St. Patrick's Day "Drunk Lives Matter" T-shirt is probably not the best way to celebrate
There's nothing lucky about this unfortunately designed St. Patrick's Day T-shirt.
PubCrawls.com, which organizes pub crawls across America for various occasions, from Albany to San Jose and beyond, is advertising a hugely offensive T-shirt. Priced at $19.95 (also an offensively high price for a disposable bar crawl T-shirt), this wearable way to "Explore this year's New York City St. Paddy's Pub Crawl in Style!" is far from stylish, on all accounts.
The design: A Kelly green shirt screen-printed with the words "DRUNK LIVES MATTER" in all caps, surrounded by a box and a little shamrock for the hole in the R.
Look a little familiar?
Not only is the phrase a horrifying co-opting of the Black Lives Matter movement, which advocates for freedom and justice for all black lives, the font and style of the St. Patrick's Day knock-off is reminiscent of many preexisting BLM T-shirts and logos used to support the movement.
This parody delegitimizes the Black Lives Matter slogan by altering it to encourage a day of debauchery and binge drinking, and the shirt also implies that the main point of St. Patrick's Day is to get drunk. The Christian holiday, which honors St. Patrick on the 17th of March each year, also falls during Lent, though Lenten abstentions from meat and alcohol are traditionally lifted on the holiday, meaning the day has become an opportunity for overindulgence.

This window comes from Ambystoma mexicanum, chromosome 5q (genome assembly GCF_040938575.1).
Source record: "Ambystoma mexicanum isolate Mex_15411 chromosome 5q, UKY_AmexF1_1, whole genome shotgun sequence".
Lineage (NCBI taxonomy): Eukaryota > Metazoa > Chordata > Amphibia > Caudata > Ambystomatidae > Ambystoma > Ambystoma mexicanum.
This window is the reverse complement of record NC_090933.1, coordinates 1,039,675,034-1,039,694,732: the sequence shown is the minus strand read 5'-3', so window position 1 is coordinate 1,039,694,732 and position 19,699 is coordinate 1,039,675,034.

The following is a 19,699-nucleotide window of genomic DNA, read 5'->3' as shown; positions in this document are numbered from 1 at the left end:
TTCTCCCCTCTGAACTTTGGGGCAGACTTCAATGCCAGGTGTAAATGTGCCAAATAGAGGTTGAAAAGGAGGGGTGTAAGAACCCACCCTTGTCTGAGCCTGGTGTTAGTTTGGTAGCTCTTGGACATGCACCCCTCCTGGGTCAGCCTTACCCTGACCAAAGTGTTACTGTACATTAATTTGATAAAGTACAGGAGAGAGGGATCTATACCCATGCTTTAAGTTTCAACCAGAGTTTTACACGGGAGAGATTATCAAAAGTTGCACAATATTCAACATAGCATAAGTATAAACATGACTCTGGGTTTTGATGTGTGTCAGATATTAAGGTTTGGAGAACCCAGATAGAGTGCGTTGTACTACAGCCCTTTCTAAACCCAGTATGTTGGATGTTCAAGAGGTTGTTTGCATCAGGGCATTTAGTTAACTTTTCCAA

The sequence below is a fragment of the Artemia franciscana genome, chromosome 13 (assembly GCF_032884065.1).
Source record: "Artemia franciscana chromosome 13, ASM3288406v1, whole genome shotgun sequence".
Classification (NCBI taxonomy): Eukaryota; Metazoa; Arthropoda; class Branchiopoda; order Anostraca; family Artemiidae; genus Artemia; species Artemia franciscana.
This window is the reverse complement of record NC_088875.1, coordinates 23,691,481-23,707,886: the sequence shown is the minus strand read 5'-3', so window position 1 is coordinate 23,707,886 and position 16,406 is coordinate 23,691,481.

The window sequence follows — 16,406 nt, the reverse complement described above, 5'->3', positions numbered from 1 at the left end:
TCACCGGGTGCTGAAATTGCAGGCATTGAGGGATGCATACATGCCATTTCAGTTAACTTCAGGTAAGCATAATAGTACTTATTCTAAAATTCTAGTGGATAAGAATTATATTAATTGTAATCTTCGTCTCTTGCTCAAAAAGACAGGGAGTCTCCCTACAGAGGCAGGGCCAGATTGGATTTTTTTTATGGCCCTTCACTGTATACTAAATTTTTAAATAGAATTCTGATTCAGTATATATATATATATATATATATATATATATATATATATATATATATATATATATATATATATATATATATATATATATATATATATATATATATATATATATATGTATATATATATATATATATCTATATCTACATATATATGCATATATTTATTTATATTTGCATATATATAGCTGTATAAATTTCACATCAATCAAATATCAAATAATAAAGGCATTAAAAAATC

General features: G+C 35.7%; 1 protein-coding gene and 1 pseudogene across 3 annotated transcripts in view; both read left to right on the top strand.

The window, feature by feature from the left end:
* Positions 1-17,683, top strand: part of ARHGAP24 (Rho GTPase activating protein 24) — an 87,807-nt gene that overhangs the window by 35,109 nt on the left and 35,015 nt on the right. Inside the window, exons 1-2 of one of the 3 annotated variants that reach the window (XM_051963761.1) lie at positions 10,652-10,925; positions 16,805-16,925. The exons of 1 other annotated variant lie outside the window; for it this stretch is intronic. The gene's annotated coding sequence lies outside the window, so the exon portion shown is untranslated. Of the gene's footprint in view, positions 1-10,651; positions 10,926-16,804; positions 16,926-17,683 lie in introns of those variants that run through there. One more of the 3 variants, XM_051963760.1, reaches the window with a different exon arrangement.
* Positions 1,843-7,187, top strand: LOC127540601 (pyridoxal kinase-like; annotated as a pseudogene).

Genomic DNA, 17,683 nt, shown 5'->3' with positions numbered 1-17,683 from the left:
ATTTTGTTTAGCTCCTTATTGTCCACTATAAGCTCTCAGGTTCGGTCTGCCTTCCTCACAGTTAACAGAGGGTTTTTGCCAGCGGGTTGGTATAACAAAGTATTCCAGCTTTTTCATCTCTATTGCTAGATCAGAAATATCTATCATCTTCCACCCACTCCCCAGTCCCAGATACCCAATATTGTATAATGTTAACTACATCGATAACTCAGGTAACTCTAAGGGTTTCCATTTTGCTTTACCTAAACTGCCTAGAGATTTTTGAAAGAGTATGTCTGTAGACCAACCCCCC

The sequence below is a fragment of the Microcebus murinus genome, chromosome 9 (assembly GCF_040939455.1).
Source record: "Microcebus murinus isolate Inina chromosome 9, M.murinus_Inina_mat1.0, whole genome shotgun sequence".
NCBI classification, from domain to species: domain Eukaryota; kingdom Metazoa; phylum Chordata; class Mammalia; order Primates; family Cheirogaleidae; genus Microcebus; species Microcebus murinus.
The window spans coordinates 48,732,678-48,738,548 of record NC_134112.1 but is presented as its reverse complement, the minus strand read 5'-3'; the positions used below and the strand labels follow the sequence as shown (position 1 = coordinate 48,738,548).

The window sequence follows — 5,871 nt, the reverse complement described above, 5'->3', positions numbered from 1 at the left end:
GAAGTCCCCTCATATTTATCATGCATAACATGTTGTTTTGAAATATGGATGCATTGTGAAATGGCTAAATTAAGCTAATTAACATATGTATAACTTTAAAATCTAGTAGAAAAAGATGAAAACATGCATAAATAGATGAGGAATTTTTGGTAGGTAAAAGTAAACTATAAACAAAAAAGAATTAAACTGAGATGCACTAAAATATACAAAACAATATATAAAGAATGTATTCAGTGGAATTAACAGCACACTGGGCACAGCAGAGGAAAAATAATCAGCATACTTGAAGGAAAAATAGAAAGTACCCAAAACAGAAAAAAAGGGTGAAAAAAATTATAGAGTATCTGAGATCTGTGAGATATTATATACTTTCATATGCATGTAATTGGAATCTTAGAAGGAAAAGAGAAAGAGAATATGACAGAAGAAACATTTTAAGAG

Still, while pub crawls and the T-shirts that promote them are indeed about drinking, there's a difference between toasting green beers to celebrate and getting entirely obliterated.
A swarm of drunken St. Patrick's Day celebrators wearing a shirt that essentially denounces the BLM movement is a scary thing to imagine encountering, but PubCrawls.com has made it a possibility.
Not to give PubCrawls.com too much credit: Drunk Lives Matter shirts were probably not the brainchild of the professional pub crawl organizers — they're just pushing them. Similar T-shirts are available on Amazon.com, Spencer's and several other apparel websites, and though it's hard to excuse any individual who thought purchasing and wearing this shirt (let alone designing it) was a good idea, the concept of encouraging a group to wear them en masse seems even worse.
PubCrawls.com did not respond to Mic's request for comment.